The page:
Michael Dirda in The Paris Review:
Sir Arthur Ignatius Conan Doyle (1859–1930), wasn’t knighted in 1902 for creating its protagonist, Sherlock Holmes, though many readers feel he should have been. The literary journalist Christopher Morley, founder of the Baker Street Irregulars, declared that he actually should have been sainted. In fact, Arthur Conan Doyle only reluctantly added Sir to his name—for his services and writings during the Boer Wars—because his beloved mother talked him into it. On his books he austerely remained A. Conan Doyle “without,” as he said, “any trimmings.” Such modesty is characteristic of this altogether remarkable man, one who gave his own stolid John Bull appearance, down to the military mustache, not to his Great Detective, but to the loyal Dr. Watson. Appropriately, Conan Doyle once named “unaffectedness” as his own favorite virtue, then listed “manliness” as his favorite virtue in another man; “work” as his favorite occupation; “time well filled” as his ideal of happiness; “men who do their duty” as his favorite heroes in real life; and “affectation and conceit” as his pet aversions. It should thus come as no surprise that Conan Doyle’s books are all fairly transparent endorsements of chivalric ideals of honor, duty, courage, and greatness of heart.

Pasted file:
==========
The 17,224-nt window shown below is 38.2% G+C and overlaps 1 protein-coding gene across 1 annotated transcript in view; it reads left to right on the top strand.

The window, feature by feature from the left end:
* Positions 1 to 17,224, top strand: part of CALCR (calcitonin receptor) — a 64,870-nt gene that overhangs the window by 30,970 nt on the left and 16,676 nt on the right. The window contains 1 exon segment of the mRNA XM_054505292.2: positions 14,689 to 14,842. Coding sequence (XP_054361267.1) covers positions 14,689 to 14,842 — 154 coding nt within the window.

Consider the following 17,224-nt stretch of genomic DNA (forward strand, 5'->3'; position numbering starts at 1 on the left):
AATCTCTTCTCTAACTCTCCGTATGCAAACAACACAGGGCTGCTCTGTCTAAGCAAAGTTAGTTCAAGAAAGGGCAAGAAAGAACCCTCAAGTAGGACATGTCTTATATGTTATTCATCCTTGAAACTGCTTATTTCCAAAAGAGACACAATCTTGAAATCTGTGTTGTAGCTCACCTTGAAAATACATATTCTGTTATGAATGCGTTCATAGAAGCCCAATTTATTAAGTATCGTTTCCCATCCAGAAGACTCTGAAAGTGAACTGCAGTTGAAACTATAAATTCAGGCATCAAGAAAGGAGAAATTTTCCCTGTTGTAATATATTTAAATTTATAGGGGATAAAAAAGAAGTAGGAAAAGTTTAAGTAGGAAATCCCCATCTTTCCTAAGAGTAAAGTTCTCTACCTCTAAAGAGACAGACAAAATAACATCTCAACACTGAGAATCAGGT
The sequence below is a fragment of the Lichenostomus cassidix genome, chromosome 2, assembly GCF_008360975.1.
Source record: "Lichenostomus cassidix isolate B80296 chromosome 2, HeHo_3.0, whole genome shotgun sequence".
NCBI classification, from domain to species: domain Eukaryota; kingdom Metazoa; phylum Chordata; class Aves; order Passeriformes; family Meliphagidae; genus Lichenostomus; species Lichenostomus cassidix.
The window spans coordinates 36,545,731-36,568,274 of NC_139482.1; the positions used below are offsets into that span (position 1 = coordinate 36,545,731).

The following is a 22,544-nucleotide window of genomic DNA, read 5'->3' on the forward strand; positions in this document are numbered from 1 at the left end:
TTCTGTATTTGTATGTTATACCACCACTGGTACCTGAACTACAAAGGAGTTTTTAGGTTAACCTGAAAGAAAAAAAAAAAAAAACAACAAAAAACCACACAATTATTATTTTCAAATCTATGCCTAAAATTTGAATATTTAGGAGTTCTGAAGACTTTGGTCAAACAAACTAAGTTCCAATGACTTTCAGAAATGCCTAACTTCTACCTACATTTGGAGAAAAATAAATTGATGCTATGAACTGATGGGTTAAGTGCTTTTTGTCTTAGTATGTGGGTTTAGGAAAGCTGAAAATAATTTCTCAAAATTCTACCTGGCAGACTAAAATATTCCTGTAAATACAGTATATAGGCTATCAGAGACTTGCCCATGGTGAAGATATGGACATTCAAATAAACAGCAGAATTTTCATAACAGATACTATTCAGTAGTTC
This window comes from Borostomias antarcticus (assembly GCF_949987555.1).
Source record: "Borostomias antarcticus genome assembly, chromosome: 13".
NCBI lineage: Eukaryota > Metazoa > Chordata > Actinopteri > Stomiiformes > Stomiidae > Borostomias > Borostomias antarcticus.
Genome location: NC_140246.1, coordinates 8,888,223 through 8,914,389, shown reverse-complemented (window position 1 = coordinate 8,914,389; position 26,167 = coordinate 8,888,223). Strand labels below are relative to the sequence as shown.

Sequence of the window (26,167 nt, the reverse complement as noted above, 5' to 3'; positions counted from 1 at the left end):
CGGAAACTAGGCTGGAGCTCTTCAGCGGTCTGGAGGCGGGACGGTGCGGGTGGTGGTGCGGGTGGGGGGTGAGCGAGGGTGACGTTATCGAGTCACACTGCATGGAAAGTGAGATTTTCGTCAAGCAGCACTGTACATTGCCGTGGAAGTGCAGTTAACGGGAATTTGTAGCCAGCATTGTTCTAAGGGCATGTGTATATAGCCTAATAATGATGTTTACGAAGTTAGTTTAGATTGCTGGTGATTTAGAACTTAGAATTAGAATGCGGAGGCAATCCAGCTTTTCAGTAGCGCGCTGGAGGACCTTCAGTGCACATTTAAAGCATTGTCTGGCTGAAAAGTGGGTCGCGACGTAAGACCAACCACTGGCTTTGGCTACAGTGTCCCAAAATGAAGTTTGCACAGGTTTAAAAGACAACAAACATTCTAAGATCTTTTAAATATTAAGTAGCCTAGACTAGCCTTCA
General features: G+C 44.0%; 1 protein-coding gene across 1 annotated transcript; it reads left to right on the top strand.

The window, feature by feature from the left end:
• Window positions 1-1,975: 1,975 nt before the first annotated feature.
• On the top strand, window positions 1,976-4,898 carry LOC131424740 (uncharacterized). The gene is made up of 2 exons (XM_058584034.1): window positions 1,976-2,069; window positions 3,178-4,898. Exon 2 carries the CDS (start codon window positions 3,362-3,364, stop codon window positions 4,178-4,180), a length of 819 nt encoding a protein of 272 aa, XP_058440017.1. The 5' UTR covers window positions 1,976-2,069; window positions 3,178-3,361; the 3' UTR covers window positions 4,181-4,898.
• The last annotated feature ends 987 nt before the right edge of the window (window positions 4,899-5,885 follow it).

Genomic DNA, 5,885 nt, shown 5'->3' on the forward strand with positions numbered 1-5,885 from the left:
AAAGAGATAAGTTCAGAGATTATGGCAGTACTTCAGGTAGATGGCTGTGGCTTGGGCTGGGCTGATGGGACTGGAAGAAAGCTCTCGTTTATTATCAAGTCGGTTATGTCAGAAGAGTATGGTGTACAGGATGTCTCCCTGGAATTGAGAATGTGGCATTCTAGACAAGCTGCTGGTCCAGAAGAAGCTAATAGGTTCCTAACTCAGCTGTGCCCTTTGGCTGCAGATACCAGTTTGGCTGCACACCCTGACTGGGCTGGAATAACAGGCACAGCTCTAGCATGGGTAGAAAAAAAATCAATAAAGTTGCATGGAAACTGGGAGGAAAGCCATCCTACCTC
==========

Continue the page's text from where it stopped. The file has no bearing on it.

In Javier Marías’s charming volume of essays called Written Lives, the Spanish novelist retells a well-known story about the writer and his family. Sir Arthur was traveling by train through South Africa and “one of his grown-up sons commented on the ugliness of a woman who happened to walk down the corridor. He had barely had time to finish this sentence when he received a slap and saw, very close to his, the flushed face of his old father, who said very mildly: ‘Just remember that no woman is ugly.’ ” While no man is on oath for lapidary inscriptions, nearly every student of Conan Doyle agrees that as man, writer, and citizen he strove to live up to the knightly words etched on his tombstone: “Steel true, blade straight.”